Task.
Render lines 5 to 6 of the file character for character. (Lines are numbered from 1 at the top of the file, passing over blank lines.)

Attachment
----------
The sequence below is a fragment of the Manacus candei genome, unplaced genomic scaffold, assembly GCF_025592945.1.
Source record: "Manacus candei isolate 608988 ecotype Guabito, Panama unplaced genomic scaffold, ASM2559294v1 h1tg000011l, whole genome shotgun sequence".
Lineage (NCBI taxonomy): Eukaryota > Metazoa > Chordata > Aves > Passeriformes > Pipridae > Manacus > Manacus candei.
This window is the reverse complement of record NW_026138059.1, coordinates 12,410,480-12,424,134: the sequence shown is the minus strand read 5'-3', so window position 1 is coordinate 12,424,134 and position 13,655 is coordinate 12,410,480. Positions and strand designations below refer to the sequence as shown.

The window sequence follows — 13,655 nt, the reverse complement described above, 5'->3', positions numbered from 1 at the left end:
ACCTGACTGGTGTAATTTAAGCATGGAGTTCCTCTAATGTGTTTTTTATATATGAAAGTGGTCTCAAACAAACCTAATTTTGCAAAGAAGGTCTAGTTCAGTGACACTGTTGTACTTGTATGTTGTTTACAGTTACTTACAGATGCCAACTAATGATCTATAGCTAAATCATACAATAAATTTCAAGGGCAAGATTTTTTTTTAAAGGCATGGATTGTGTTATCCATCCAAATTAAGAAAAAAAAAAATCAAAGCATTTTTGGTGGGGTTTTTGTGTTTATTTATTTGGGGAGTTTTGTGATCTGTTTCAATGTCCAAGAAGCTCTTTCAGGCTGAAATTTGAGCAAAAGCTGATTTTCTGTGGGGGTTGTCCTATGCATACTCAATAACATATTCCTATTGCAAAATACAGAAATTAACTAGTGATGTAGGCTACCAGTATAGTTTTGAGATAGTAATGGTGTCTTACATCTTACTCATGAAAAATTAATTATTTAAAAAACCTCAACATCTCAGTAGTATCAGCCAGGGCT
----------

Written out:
The window sequence follows — 13,655 nt, the reverse complement described above, 5'->3', positions numbered from 1 at the left end:
ACCTGACTGGTGTAATTTAAGCATGGAGTTCCTCTAATGTGTTTTTTATATATGAAAGTGGTCTCAAACAAACCTAATTTTGCAAAGAAGGTCTAGTTCAGTGACACTGTTGTACTTGTATGTTGTTTACAGTTACTTACAGATGCCAACTAATGATCTATAGCTAAATCATACAATAAATTTCAAGGGCAAGATTTTTTTTTAAAGGCATGGATTGTGTTATCCATCCAAATTAAGAAAAAAAAAAATCAAAGCATTTTTGGTGGGGTTTTTGTGTTTATTTATTTGGGGAGTTTTGTGATCTGTTTCAATGTCCAAGAAGCTCTTTCAGGCTGAAATTTGAGCAAAAGCTGATTTTCTGTGGGGGTTGTCCTATGCATACTCAATAACATATTCCTATTGCAAAATACAGAAATTAACTAGTGATGTAGGCTACCAGTATAGTTTTGAGATAGTAATGGTGTCTTACATCTTACTCATGAAAAATTAATTATTTAAAAAACCTCAACATCTCAGTAGTATCAGCCAGGGCT